Explanation of Blood Pressure
One of the vital signs that the doctor or nursing assistant takes at each doctor’s visit is blood pressure. Blood pressure is a value used to measure the force created by circulating blood as it moves through the arteries of the body. Monitoring blood pressure allows medical professionals to evaluate if a patient may have a problem with hypertension or hypo-tension.
The tool used to obtain a blood pressure reading is formally known as a sphygmomanometer or blood pressure machine. Most offices use automatic machines that take the measurements and display them on a small digital screen, but there are times and situations when manual measurements are taken. To take manual measurements, the blood pressure cuff is placed on the upper arm and pumped full of air. When the air pressure in the cuff reaches 200 mmHg on the gauge, the air is slowly released, while the medical professional listens through a stethoscope for dull tapping sounds to begin and end. The beginning of the sounds marks the systolic pressure, while the end of the sounds marks the diastolic pressure, giving the two numbers that make up a blood pressure reading.
Variations and Norms
Blood pressure readings vary from time to time, and are dependent upon a person’s daily diet, current body temperature, recent physical activities and emotional state, among other factors. Healthy blood pressure standards govern that the systolic pressure should be in the range of 90 to 119 mmHg and the diastolic pressure in the range of 60 to 79 mmHg. Average blood pressure varies from one individual to another, and should be monitored to determine if there is a problem.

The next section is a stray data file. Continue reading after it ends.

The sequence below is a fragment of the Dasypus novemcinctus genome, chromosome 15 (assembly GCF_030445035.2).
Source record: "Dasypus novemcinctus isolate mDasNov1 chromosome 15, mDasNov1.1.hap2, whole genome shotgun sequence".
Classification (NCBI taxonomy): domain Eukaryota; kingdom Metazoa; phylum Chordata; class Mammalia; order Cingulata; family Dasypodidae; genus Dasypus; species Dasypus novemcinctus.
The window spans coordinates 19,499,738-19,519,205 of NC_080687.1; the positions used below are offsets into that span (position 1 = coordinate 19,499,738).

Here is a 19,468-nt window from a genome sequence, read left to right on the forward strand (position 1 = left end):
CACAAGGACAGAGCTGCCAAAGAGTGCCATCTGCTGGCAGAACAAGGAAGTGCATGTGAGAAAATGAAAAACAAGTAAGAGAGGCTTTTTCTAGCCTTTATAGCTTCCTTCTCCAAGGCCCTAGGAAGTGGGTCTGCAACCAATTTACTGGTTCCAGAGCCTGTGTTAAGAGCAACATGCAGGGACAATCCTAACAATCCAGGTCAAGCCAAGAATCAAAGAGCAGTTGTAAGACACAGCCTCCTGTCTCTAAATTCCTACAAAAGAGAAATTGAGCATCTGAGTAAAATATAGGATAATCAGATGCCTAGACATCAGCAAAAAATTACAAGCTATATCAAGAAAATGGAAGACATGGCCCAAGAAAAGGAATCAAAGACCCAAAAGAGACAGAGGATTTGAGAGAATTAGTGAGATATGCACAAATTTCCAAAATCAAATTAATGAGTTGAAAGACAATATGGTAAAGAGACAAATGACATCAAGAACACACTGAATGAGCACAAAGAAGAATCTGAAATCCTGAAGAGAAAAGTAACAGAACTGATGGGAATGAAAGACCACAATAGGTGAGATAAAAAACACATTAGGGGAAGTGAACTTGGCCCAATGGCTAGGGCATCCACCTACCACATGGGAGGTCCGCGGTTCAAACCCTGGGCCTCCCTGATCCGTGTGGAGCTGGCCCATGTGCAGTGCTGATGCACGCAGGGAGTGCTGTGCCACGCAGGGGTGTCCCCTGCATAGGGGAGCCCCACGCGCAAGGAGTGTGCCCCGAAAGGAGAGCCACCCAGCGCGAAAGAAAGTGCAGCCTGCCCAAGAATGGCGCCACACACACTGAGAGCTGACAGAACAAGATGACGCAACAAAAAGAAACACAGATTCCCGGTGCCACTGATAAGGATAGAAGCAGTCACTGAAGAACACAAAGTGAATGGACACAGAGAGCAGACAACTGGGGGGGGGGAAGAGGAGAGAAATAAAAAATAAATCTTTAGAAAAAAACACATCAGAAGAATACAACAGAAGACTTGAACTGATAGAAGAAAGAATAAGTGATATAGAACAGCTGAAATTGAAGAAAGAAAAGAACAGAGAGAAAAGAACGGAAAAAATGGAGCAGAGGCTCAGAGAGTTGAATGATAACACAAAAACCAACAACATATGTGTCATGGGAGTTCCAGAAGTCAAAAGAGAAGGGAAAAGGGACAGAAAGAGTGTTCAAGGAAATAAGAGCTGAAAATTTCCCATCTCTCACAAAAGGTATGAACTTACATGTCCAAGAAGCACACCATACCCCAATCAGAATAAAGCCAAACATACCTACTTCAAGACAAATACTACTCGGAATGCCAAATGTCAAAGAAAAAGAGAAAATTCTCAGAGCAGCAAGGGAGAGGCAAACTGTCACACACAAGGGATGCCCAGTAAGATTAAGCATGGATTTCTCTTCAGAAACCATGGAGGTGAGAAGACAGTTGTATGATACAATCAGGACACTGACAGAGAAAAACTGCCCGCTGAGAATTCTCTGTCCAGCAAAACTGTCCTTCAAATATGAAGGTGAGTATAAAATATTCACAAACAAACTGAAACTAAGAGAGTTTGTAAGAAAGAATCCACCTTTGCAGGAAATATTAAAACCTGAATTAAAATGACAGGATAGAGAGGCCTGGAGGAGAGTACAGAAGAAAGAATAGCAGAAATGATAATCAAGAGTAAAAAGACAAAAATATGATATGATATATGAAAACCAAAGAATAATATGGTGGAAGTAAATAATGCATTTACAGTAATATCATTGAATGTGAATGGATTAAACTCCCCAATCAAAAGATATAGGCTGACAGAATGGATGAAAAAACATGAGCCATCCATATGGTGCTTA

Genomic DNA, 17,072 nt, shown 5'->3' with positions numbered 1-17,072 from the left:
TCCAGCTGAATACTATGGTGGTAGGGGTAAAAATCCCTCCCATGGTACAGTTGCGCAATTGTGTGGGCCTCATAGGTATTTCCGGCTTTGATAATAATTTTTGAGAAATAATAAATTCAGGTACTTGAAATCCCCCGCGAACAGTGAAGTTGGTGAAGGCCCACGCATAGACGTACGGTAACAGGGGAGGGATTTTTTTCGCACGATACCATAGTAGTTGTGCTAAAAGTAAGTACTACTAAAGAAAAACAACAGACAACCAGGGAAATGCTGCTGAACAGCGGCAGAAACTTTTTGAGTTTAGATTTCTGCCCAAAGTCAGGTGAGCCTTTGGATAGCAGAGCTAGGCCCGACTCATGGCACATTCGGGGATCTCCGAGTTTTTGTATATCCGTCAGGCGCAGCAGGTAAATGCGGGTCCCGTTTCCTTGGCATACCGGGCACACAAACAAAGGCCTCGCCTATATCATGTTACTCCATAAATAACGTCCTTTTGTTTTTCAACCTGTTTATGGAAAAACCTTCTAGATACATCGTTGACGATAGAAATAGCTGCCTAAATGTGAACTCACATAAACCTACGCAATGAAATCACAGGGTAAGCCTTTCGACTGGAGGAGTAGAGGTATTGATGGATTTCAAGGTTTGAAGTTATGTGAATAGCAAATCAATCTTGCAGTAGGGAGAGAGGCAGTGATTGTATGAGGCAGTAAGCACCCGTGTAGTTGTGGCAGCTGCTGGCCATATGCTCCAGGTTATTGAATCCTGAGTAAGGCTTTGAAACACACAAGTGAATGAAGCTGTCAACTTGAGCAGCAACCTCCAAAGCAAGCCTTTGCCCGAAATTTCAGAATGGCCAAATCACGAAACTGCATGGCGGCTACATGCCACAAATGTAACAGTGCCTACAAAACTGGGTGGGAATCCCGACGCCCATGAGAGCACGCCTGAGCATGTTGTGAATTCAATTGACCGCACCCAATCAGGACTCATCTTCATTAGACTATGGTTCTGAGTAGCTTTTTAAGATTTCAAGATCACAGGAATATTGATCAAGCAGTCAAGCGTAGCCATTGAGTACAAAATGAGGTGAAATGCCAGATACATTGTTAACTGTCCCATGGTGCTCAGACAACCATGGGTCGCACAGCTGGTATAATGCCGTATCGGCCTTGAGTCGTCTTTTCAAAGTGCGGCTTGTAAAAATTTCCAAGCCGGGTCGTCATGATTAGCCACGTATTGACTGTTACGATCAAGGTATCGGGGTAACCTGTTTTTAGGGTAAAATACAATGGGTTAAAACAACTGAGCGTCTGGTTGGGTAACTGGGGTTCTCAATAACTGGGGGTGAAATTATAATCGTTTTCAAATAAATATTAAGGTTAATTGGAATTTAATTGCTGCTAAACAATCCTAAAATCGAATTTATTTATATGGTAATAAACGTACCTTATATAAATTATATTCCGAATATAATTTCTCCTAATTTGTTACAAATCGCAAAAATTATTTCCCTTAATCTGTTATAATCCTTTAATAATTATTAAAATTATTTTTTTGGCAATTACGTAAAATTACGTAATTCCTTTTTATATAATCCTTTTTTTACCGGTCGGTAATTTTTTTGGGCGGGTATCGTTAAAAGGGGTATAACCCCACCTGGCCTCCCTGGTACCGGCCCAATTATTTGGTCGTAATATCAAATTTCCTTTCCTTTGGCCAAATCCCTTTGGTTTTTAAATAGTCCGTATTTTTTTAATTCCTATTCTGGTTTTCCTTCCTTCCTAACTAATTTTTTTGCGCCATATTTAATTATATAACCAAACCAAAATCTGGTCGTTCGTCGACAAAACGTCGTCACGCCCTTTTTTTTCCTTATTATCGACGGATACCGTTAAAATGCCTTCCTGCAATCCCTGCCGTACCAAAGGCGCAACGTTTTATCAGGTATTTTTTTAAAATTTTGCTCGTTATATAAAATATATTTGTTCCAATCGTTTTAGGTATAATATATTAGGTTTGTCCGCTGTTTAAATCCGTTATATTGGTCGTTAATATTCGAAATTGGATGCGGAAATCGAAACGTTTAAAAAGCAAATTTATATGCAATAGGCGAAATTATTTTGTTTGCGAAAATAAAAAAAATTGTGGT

Problems and Potential Outcomes
Hypertension is a condition in which a person’s average blood pressure reading is more than 120 systolic and more than 80 diastolic. Hypertension means that the heart is working even harder to push blood through the body, stretching out the heart and making it weaker. Hypertension has been linked to renal failure, aneurysms and heart diseases such as strokes and heart attacks.
Low average blood pressure, or hypo-tension becomes a concern when other factors, such as fatigue, dizziness, or fainting occur as a result. Hypo-tension results in the body’s parts not receiving the adequate supply of oxygenated blood that they require.
Medications to lower blood pressure can be obtained by visiting a physician, but natural remedies have proved effective in lowering blood pressure. Ways to reduce blood pressure include: watching your weight, exercising, reducing salt intake and quitting smoking.
Don’t be alarmed if a blood pressure reading is high for a single reading; remember that it’s dependent upon many factors. If the readings seem to get high only during doctor visits, the patient may have “white coat syndrome.” This simply means that they get nervous and their blood pressure rises when they visit the doctor.